Tortuguero National Park


Location: Northern Caribbean coast, near Nicaragua. Size: 46,816 acres (18,946 ha) of land; 129,147 acres (52,265 ha) marine habitat.
Hours: 8 a. m. to 4 p. m. daily.
Information: Telephone hotline 192, telephone fax (506) 710-2929, (506) 710-2939.

Visions of Hepburn and Bogart on the African Queen come to mind as you wind through the rivers and canals of Tortuguero National Park. Flora, fauna, and the boat's condition may differ, but the feeling is here-you, the water, vegetation, and wildlife in an intimate and solitary encounter.

By boat, the dramatic contrast of the settled with the protected lands along the water vividly portrays the difference a park can make. From the air, Tortuguero is a mass of greens from the coastal plain to the Sierpe Hills, broken only by narrow ribbons of water.

However you get there, to explore Tortuguero is to discover a crocodile along the bank, a small turtle sunning on a trunk in the water, a monkey or sloth asleep in a tree, vultures peering down from a lofty perch. Perhaps a river otter will slip into the water as the boat approaches. Water and land birds keep binoculars busy: at least 405 species live here. Watch for green macaws, herons, egrets, parrots, kingfishers, oropendolas (notice their large, hanging nests), tanagers, toucans, and bananaquits.

Tortuguero is tall forest and palm groves, lianas trailing into the water, and floating gardens of water hyacinths. The endangered West Indian manatee feeds on these and other aquatic plants. This large sea cow can be 13 feet (4 in) long and weigh about 1,300 pounds (600 kg).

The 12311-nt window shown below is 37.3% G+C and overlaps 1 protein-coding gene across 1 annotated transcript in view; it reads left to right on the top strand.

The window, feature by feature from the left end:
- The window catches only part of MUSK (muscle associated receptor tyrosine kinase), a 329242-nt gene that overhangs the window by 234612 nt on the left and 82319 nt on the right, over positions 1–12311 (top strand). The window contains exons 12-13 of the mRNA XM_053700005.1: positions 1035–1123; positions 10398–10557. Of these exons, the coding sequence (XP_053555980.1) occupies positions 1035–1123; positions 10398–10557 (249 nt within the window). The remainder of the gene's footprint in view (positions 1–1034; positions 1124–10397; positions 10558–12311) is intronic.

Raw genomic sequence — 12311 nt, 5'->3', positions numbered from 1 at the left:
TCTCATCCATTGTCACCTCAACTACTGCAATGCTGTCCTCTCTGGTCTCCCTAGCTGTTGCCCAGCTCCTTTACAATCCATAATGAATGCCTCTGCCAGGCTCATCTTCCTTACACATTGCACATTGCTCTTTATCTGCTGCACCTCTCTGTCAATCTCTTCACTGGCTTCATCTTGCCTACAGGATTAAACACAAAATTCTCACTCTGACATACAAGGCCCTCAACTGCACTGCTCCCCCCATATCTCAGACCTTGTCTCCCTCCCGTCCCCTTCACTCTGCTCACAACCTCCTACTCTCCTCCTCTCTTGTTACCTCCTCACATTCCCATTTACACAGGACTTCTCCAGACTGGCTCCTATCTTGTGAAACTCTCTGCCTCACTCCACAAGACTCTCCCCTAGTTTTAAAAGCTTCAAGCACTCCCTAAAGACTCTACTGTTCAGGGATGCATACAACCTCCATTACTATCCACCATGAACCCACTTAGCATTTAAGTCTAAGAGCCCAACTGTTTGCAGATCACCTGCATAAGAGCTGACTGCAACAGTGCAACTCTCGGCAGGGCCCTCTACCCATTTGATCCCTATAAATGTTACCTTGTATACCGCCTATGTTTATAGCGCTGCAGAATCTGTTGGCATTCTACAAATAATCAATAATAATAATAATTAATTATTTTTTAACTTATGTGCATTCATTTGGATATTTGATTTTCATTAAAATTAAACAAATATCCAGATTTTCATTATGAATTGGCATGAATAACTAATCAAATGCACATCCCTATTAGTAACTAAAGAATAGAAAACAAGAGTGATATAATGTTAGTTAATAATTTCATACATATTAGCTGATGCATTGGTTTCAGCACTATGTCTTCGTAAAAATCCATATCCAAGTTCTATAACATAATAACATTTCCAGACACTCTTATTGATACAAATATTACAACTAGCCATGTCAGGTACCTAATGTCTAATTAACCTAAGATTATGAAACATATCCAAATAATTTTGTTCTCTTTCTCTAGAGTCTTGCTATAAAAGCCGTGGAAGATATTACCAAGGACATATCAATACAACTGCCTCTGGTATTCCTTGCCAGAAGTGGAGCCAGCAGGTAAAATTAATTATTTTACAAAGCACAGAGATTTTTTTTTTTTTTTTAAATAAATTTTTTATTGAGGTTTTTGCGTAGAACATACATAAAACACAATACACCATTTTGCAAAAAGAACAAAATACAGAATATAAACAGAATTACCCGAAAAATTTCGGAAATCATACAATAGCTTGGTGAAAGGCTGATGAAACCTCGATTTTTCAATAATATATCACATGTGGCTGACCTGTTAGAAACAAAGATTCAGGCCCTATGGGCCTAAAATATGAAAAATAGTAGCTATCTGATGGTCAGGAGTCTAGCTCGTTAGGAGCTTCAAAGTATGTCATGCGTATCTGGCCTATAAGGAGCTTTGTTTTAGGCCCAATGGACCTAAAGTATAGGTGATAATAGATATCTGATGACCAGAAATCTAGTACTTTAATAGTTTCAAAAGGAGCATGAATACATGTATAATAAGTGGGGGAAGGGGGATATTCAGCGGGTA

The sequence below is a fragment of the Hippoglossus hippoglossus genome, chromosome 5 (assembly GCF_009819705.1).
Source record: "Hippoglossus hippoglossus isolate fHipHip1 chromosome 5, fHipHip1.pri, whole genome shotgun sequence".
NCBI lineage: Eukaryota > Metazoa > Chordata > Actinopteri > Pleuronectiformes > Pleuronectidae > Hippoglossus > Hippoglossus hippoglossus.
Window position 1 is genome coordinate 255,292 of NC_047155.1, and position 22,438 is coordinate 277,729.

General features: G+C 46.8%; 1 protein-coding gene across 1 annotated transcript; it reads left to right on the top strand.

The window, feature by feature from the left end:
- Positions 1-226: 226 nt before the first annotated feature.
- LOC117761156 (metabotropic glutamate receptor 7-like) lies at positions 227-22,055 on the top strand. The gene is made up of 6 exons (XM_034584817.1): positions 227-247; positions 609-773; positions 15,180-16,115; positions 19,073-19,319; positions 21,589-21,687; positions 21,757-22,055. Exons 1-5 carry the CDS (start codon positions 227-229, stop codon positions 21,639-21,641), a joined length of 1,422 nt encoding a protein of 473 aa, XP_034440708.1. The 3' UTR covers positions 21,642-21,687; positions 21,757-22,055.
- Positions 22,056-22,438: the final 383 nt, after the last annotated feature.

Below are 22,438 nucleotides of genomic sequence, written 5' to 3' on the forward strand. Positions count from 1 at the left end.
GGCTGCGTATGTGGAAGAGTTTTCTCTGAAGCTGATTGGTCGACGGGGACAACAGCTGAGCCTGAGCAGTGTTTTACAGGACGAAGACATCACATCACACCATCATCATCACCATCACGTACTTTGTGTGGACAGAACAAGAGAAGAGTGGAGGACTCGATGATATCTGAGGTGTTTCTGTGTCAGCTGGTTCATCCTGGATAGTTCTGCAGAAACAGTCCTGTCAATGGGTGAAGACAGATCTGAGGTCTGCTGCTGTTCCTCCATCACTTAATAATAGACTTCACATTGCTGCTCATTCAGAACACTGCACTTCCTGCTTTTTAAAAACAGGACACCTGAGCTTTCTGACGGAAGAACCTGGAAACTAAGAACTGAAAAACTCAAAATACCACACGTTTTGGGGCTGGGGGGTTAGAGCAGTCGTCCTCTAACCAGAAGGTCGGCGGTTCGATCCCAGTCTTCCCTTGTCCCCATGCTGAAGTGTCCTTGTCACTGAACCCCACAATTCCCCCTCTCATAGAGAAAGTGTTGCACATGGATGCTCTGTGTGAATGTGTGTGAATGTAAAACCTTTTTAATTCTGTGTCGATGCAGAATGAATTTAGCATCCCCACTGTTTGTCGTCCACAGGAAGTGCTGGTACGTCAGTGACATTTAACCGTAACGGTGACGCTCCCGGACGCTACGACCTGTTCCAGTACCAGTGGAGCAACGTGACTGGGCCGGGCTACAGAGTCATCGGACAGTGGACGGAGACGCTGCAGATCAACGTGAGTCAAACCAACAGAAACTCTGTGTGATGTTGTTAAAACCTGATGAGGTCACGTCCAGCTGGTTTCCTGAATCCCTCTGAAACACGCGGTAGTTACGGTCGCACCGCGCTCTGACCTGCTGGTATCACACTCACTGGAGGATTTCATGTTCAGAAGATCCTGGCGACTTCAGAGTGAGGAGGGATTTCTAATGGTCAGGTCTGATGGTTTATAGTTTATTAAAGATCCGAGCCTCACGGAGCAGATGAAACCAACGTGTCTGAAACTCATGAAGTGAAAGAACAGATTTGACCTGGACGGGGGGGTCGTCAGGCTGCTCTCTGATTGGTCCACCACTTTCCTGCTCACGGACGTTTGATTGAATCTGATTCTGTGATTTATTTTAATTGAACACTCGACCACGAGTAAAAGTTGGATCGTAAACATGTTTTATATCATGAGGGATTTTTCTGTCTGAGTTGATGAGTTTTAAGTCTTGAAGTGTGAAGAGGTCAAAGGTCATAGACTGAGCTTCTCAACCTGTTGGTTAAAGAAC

Tortuguero is also beaches, important nesting sites for the sea turtles (tortugas) that gave the place its name. Green, leatherback, hawksbill, and occasionally loggerhead turtles return to these beaches every year to lay eggs. Some come in massive arribadas, others singly. Though you could see a turtle any night, there are peaks. Best time to see hawksbills is July to October; leatherbacks, February to July with a peak in April and May; and green turtles, early July into October, peaking in August. Rangers from other parks help patrol the beaches during the busiest months to thwart egg-stealers. Researchers with the Caribbean Conservation Corporation have been tagging nesting turtles since 1955. Each female green turtle comes ashore to lay eggs an average of two or three times during her season here, staying not far offshore in between. It may be up to four years before she returns to Tortuguero.

There are many crustaceans (prawns feed under the water hyacinths), eels, 52 species of freshwater fish (including the gar, considered a living fossil because species of that genus lived 90 million years ago), and sharks.

Self-guided forest nature trails take off from ranger stations at either end of the park: one at the southern Jalova station, and four trails at the Cuatro Esquinas station near the village of Tortuguero. On foot in this wet tropical forest, you may spot small, brightly colored frogs that live here. Mammals include peccaries, raccoons, kinkajous, ocelots, pacas, cougars, and skunks. The park protects more than 15 endangered mammal species, including the tapir, jaguar, giant anteater, and three species of monkeys. All six species of kingfishers are here, along with three species of toucans-more than 300 species of birds in all.

Rain gear and rubber boots come in handy. Rainfall averages about 197 inches (5,000 mm), but can reach 236 inches (6,000 mm) in parts. It is hot and humid, with an average temperature of 79'F (26'C). Elevation is from sea level to 1,020 feet (311 in).

It is possible to visit Tortuguero in a day trip, but being there overnight allows for an after-dark boat ride to see nighttime animal life on the river, a chance to see the turtles, or simply more time to savor the flavor. Camping allowed near the stations.

Getting There

By boat: From Simon or from Puerto Viejo de Sarapiqui.
By air: Daily air service from San Jose.

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